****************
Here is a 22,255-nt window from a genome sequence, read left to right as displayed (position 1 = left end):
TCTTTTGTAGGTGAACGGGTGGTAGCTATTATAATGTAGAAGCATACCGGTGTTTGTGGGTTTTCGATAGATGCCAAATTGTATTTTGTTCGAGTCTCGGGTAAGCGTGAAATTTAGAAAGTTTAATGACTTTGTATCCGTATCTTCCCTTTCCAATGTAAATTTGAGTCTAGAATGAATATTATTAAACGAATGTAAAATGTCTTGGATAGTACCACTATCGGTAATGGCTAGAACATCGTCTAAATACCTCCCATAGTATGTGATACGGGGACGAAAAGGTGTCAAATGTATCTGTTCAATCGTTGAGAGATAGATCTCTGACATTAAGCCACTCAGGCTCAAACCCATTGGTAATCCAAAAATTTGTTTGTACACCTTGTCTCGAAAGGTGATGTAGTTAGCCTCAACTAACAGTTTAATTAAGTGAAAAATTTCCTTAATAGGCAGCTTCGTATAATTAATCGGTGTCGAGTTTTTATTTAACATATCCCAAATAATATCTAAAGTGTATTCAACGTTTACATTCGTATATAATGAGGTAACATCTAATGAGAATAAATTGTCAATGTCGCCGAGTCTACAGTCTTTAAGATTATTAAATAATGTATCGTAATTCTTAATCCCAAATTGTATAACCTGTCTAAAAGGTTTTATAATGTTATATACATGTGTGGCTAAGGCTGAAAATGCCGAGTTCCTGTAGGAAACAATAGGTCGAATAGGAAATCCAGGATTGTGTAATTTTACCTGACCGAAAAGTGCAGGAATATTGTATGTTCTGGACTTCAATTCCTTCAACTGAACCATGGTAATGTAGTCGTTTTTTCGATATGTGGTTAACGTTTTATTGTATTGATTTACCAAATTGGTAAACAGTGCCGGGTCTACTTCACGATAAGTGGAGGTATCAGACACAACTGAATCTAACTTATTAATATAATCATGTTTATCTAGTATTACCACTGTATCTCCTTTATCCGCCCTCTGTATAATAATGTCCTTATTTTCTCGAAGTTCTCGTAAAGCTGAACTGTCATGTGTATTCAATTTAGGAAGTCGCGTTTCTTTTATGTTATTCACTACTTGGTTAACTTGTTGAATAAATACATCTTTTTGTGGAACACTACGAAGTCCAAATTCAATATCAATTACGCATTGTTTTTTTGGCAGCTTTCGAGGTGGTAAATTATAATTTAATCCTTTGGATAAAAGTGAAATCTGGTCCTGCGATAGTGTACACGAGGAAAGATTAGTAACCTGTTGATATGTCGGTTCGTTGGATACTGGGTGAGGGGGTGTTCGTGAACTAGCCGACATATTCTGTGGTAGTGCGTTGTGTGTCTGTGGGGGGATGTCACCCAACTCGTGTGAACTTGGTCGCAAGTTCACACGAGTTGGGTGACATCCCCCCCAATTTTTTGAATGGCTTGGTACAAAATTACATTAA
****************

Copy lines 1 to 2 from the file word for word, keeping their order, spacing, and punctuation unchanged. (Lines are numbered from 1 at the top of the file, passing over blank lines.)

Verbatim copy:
Here is a 22,255-nt window from a genome sequence, read left to right as displayed (position 1 = left end):
TCTTTTGTAGGTGAACGGGTGGTAGCTATTATAATGTAGAAGCATACCGGTGTTTGTGGGTTTTCGATAGATGCCAAATTGTATTTTGTTCGAGTCTCGGGTAAGCGTGAAATTTAGAAAGTTTAATGACTTTGTATCCGTATCTTCCCTTTCCAATGTAAATTTGAGTCTAGAATGAATATTATTAAACGAATGTAAAATGTCTTGGATAGTACCACTATCGGTAATGGCTAGAACATCGTCTAAATACCTCCCATAGTATGTGATACGGGGACGAAAAGGTGTCAAATGTATCTGTTCAATCGTTGAGAGATAGATCTCTGACATTAAGCCACTCAGGCTCAAACCCATTGGTAATCCAAAAATTTGTTTGTACACCTTGTCTCGAAAGGTGATGTAGTTAGCCTCAACTAACAGTTTAATTAAGTGAAAAATTTCCTTAATAGGCAGCTTCGTATAATTAATCGGTGTCGAGTTTTTATTTAACATATCCCAAATAATATCTAAAGTGTATTCAACGTTTACATTCGTATATAATGAGGTAACATCTAATGAGAATAAATTGTCAATGTCGCCGAGTCTACAGTCTTTAAGATTATTAAATAATGTATCGTAATTCTTAATCCCAAATTGTATAACCTGTCTAAAAGGTTTTATAATGTTATATACATGTGTGGCTAAGGCTGAAAATGCCGAGTTCCTGTAGGAAACAATAGGTCGAATAGGAAATCCAGGATTGTGTAATTTTACCTGACCGAAAAGTGCAGGAATATTGTATGTTCTGGACTTCAATTCCTTCAACTGAACCATGGTAATGTAGTCGTTTTTTCGATATGTGGTTAACGTTTTATTGTATTGATTTACCAAATTGGTAAACAGTGCCGGGTCTACTTCACGATAAGTGGAGGTATCAGACACAACTGAATCTAACTTATTAATATAATCATGTTTATCTAGTATTACCACTGTATCTCCTTTATCCGCCCTCTGTATAATAATGTCCTTATTTTCTCGAAGTTCTCGTAAAGCTGAACTGTCATGTGTATTCAATTTAGGAAGTCGCGTTTCTTTTATGTTATTCACTACTTGGTTAACTTGTTGAATAAATACATCTTTTTGTGGAACACTACGAAGTCCAAATTCAATATCAATTACGCATTGTTTTTTTGGCAGCTTTCGAGGTGGTAAATTATAATTTAATCCTTTGGATAAAAGTGAAATCTGGTCCTGCGATAGTGTACACGAGGAAAGATTAGTAACCTGTTGATATGTCGGTTCGTTGGATACTGGGTGAGGGGGTGTTCGTGAACTAGCCGACATATTCTGTGGTAGTGCGTTGTGTGTCTGTGGGGGGATGTCACCCAACTCGTGTGAACTTGGTCGCAAGTTCACACGAGTTGGGTGACATCCCCCCCAATTTTTTGAATGGCTTGGTACAAAATTACATTAA